Scam artists took note and piled in.
In San Diego, where DA Summer Stephan estimated the fraud amounted to at least $5 million, 21 people have been charged in nine separate cases. Court records show more than half were prison inmates.
While investigations are ongoing, they are hampered by the requirement to get and verify information from a variety of sources — the EDD, Bank of America which distributed funds, postal records, even the state prison system.
Deputy District Attorney Damon Mosler, who heads the economic crimes section of the district attorney’s office, said each case relies on getting records from EDD that show the benefits paid out, who applied, the address used and so forth.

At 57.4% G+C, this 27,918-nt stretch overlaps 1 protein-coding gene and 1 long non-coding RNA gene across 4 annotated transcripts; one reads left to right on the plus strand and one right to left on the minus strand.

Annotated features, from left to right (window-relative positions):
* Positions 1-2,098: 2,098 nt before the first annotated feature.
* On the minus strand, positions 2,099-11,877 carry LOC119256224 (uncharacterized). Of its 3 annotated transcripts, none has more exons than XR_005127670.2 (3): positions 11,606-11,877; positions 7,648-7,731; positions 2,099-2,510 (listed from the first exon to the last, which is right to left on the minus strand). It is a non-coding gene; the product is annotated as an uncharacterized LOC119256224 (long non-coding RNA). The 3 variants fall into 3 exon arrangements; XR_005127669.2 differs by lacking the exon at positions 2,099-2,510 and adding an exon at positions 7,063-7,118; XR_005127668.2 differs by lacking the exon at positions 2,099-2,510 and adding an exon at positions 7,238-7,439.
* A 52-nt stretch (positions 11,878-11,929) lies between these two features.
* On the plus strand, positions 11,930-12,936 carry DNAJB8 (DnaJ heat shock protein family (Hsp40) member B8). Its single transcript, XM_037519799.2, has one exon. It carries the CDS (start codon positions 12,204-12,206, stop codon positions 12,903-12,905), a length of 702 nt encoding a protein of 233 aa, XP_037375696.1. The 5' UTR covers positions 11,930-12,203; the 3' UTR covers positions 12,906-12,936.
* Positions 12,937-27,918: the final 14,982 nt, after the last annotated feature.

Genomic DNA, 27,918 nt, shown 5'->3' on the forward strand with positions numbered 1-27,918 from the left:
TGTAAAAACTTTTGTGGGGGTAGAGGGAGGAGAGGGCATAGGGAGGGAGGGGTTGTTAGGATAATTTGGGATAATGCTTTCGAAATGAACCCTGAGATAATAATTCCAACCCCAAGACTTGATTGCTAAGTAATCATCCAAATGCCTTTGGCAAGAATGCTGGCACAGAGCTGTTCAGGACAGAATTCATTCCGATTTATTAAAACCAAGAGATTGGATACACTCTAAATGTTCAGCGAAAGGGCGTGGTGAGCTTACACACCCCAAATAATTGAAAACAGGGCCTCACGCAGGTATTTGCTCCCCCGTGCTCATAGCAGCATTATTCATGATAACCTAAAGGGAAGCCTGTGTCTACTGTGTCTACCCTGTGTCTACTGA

Slowing that process down is the dearth of investigators in EDD to assist in the case investigations, Mosler said. There is one investigator assigned to all of Southern California, and fewer than two dozen around the state, he said.
“The investigative flow makes us have to go through the agency that was defrauded,” Mosler said. “It’s up to them to help us make these cases move forward.”
Loree Levee, a spokeswoman for EDD, disputed that there was only a sole investigator for Southern California and said she believed there were more than 20 in the state but could not say how many. She did acknowledge that the agency has been trying to recruit more investigators with limited success.
“It has been hard to get investigators who want to come to state government,” she said. “We’ve had openings and been trying to get them filled. But it has been very hard for us to bring on investigators. It has not been an easy year.”